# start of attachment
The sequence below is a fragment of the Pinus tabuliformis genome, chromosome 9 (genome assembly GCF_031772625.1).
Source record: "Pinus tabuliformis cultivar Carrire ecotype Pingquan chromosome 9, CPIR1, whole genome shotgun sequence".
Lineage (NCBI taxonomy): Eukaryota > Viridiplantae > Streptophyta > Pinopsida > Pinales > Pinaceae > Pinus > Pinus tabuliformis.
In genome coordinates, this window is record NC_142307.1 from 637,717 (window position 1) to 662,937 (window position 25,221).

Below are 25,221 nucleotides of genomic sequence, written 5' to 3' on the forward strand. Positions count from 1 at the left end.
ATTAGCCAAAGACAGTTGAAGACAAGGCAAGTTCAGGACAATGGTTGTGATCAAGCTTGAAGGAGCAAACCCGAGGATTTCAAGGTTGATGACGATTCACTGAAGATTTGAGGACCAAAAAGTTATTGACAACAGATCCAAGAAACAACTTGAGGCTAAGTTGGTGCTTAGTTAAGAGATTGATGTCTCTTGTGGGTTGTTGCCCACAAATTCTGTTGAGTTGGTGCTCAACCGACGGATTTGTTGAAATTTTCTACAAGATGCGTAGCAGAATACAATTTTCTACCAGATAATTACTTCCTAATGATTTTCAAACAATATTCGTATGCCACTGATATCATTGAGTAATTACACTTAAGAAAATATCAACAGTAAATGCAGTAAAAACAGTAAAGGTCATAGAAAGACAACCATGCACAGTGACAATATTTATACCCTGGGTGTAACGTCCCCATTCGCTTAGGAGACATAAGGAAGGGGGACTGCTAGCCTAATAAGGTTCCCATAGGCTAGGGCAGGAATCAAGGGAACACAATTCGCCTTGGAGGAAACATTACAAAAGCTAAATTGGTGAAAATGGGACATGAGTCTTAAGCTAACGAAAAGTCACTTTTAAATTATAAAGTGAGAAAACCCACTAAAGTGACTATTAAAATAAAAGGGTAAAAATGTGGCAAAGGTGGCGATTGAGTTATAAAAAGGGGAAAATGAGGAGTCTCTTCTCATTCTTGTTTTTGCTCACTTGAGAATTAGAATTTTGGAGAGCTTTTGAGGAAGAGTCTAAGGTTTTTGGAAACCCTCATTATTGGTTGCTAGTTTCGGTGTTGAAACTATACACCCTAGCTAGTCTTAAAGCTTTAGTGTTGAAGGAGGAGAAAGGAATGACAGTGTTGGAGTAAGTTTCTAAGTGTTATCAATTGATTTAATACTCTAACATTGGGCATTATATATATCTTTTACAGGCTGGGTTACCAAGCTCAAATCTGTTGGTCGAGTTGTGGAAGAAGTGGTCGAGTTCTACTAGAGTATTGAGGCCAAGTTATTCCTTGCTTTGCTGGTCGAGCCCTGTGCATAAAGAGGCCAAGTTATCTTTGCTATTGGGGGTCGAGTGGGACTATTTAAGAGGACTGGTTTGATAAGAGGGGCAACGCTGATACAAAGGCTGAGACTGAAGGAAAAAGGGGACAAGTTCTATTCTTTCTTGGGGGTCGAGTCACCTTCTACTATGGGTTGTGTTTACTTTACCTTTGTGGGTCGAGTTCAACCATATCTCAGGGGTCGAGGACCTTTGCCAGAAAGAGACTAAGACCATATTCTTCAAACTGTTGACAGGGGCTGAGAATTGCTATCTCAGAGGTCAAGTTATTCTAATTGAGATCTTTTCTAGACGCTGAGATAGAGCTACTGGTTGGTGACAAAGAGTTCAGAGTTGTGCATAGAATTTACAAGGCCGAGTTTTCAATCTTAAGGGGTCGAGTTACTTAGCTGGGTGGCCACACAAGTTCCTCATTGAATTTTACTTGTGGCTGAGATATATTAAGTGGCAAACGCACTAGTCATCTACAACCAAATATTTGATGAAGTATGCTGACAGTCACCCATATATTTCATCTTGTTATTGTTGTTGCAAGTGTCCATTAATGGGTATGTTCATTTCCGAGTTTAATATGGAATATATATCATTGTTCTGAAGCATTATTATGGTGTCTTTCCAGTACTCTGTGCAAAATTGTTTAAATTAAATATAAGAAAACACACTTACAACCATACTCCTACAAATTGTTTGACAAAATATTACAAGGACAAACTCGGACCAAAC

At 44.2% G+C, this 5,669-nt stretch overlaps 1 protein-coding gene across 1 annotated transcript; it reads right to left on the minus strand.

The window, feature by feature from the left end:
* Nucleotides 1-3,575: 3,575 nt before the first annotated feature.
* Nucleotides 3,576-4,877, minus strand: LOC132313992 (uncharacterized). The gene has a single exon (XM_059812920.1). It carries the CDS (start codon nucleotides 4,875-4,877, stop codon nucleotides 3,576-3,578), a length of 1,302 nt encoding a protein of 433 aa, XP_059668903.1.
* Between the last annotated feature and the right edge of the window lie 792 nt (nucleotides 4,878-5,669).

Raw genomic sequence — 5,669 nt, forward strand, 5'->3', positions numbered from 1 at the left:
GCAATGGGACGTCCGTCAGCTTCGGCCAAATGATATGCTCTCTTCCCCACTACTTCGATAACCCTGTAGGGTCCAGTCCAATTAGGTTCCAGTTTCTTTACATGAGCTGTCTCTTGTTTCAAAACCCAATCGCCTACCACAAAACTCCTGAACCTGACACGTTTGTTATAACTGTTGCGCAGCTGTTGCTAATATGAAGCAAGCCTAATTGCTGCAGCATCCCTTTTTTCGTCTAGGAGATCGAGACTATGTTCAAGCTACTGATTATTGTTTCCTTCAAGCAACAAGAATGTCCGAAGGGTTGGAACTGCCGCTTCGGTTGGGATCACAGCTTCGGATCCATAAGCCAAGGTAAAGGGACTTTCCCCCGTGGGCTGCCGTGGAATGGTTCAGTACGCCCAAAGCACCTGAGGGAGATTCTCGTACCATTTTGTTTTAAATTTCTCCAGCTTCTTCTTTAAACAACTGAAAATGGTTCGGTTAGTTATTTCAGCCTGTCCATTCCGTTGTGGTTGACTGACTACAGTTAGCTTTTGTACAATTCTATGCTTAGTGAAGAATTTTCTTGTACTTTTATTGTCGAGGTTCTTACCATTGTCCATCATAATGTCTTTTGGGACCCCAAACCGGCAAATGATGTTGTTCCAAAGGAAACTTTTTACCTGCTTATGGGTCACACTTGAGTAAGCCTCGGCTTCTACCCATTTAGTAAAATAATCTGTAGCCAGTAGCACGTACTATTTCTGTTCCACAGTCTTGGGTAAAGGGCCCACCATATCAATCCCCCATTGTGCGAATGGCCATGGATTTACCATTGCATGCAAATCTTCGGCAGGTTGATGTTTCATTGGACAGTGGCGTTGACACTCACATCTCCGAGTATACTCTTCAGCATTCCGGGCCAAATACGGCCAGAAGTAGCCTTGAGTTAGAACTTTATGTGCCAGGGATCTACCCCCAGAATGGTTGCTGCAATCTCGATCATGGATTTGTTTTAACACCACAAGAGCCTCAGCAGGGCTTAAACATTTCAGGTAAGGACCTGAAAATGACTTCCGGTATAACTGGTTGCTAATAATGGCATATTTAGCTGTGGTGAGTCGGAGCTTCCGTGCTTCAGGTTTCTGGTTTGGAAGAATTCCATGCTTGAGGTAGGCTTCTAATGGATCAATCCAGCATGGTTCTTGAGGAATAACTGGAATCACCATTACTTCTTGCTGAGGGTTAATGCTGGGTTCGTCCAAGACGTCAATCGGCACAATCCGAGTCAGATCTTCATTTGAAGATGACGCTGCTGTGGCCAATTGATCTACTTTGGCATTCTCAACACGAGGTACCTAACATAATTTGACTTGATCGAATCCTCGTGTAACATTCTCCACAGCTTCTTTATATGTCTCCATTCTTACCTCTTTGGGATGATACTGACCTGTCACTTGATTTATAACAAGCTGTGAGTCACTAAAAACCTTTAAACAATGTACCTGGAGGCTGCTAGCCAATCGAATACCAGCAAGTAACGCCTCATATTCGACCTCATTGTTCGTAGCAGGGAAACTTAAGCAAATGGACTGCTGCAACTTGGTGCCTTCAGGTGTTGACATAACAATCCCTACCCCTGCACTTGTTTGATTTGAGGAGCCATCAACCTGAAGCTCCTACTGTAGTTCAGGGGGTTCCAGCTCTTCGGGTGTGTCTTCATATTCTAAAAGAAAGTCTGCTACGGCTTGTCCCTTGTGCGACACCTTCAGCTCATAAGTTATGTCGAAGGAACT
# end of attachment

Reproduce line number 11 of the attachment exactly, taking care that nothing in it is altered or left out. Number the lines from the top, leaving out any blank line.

* Between the last annotated feature and the right edge of the window lie 792 nt (nucleotides 4,878-5,669).